Just one day after Christmas captured the hearts of Christians, children and consumers everywhere, another holiday started.
That holiday is Kwanzaa, a weeklong celebration for which mainly families of African descent will honor African culture and history.
These families hope that lessons on their culture and history will make children prideful about their heritage, the New York Daily News reported.
"Knowing your past makes you grounded," Diani Tapsoba, who immigrated to Harlem from Burkina Faso, a West African country, told the Daily News. "It's important for parents to teach their children about African descent. When you know about your culture, it makes you more open to people."
The holiday, celebrated by about 4 percent of Americans, was first created by a California State University professor, Maulana Karenga, in 1966 at a time of civil unrest, the Democrat and Chronicle reported.
Karenga hoped Kwanzaa would promote positive "ethical principles and values " so the goodness of the world can be shared and enjoyed by us and everyone," the Democrat and Chronicle reported.
Each day of Kwanzaa is represented by a specific principle - "unity, self-determination, collective work and responsibility, cooperative economics, purpose, creativity and faith," the Daily News reported.
These days also each have a specific name representing the specific principle of the day, broken down below by K12 Connections:
Day 1 - "Umoja" to celebrate unity.
Day 2 - "Kujichagulia" to celebrate self-determination.
Day 3 - "Ujima" to honor cooperation with others.
Day 4 - "Ujamaa" to celebrate supporting someone else.
Day 5 - "Nia" or the day to define your purpose in life.
Day 6 - "Kuumba" to celebrate creativity.
Day 7 - "Imani" to honor your faith.
The days are met with their own forms of celebration, including simple discussions and talks about each of the principles outlined above. Families will sometimes share African cultural stories and apply them to the specific day of celebration.
The faithful day of the holiday calls for families to celebrate how faith and family help them in their life, whether that's through meditation, writing letters or expressing their feelings to someone else, the Kwanzaa Guide, an instructional DVD on the holiday, explained.
This is because Kwanzaa enthusiasts feel faith helps people through "difficult times, allowing us to see beyond the immediate. For children and youth as well as adults, this principle provides grounds for hope and possibility," the Kwanzaa Guide explained.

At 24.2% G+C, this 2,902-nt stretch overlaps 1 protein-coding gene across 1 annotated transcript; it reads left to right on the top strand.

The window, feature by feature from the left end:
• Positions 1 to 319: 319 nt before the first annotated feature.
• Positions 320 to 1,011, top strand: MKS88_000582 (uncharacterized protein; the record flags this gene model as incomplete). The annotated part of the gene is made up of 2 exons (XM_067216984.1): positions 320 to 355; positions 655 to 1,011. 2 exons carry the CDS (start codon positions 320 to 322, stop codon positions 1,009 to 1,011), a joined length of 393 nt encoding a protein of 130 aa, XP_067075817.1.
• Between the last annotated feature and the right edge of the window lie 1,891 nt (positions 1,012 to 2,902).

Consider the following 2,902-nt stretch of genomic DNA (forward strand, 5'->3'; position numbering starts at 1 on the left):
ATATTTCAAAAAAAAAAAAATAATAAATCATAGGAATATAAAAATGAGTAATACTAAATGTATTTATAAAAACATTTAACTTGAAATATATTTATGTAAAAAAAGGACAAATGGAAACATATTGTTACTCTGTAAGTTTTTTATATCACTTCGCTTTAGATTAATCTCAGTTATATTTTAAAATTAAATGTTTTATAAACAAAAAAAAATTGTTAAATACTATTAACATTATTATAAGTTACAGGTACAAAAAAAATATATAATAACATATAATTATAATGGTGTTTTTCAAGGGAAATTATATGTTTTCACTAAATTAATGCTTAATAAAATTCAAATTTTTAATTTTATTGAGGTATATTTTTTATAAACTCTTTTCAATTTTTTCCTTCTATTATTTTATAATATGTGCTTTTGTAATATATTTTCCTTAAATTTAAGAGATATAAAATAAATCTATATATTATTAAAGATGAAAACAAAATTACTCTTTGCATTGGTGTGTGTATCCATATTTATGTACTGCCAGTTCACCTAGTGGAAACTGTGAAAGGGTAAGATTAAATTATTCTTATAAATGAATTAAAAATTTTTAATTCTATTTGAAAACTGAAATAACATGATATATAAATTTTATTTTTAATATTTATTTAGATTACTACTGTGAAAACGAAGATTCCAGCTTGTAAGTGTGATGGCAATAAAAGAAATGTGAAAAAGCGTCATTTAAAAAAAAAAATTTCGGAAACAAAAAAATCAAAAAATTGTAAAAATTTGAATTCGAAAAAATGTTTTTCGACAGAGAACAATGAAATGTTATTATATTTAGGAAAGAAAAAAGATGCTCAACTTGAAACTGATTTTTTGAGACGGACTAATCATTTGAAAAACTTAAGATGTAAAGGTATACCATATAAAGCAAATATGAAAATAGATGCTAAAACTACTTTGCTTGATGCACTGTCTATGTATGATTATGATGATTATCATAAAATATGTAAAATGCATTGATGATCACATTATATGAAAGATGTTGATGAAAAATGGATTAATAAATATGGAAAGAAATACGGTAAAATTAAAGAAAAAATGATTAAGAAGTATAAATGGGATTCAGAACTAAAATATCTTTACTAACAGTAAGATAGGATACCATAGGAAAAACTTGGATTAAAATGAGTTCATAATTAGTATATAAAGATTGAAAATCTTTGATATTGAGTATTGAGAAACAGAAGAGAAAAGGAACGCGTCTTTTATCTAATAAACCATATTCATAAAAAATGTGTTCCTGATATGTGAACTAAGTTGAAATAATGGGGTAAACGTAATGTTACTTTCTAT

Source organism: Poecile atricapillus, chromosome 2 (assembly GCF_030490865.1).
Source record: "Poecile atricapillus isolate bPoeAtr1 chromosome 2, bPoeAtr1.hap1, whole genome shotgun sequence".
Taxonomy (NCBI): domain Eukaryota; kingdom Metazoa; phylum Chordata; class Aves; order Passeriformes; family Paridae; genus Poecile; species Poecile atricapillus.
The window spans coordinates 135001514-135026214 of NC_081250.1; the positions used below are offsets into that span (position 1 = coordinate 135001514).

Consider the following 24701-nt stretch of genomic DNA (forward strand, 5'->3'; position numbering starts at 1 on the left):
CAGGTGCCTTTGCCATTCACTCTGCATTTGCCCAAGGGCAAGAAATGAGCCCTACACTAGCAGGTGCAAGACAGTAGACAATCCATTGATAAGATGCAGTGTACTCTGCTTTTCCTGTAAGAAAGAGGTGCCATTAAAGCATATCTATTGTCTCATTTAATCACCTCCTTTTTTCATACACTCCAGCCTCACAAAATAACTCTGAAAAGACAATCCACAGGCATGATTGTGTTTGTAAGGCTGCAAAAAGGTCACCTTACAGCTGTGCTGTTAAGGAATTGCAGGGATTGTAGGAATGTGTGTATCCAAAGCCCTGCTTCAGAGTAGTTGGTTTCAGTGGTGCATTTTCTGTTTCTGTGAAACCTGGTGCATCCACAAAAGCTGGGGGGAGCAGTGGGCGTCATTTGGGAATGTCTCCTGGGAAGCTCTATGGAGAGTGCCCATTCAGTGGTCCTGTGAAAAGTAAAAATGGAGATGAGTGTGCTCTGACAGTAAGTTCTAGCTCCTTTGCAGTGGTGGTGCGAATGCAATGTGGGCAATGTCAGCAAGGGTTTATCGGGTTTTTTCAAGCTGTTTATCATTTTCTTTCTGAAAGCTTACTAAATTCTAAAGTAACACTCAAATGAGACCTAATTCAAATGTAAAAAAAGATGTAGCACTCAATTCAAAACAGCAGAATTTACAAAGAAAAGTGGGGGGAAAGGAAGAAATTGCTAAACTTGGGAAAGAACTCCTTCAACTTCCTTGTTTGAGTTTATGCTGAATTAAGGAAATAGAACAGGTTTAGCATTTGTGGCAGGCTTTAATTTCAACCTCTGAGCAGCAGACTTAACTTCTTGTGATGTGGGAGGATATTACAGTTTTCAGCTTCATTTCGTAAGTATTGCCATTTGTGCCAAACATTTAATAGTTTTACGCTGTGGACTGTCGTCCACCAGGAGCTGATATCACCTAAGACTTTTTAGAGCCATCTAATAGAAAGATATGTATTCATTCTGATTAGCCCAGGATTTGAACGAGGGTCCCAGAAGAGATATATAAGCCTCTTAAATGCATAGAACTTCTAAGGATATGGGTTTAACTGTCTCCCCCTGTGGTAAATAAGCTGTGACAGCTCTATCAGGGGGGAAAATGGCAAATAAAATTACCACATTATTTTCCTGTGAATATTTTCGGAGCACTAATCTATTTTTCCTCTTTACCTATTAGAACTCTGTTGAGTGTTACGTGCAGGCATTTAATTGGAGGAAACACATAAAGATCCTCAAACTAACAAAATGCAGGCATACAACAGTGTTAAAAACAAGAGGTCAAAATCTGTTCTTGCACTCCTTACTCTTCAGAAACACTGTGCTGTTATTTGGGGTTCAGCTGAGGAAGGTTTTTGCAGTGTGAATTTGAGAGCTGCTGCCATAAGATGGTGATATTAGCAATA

Others feel, though, that Kwanzaa's faithful and ethical lessons aren't applied to one specific day, but year-round.
Ethelene Boyd of Davenport, Illinois, is one of those people. She told Quad-Cities Online, a collection of four Illinois-based newspapers, that the lessons people learn during Kwanzaa apply throughout the year.
She especially started feeling this way earlier in the year after she lost her daughter, who was a mother of three. For Kwanzaa, Boyd decided to honor her daughter, whose death taught her to appreciate the things she has more deeply.
"An incredible God deserves incredible praise," she told QC Online. "Kwanzaa is a continual thing; it's not a one-day thing. It's a life-changer. We need to ask ourselves, 'Who am I? Am I what I should be? Am I what I was put here to be?' We must rise every day to preserve and protect the hearts and minds of our children, the safety and security of our neighborhoods and the health and well-being of each other."
Above all else, celebrators say Kwanzaa is a holiday that honors community.
Jeff Fard - who owns the Brother Jeff Cultural Center in Denver, which, he says, has one of the biggest Kwanzaa celebrations in the United States - told a local Denver CBS station that Kwanzaa is a celebration for all people, no matter their ethnic or religious background.
"We encourage people from all race and backgrounds to come and celebrate African American culture," Fard said. "We are celebrating values that are universal."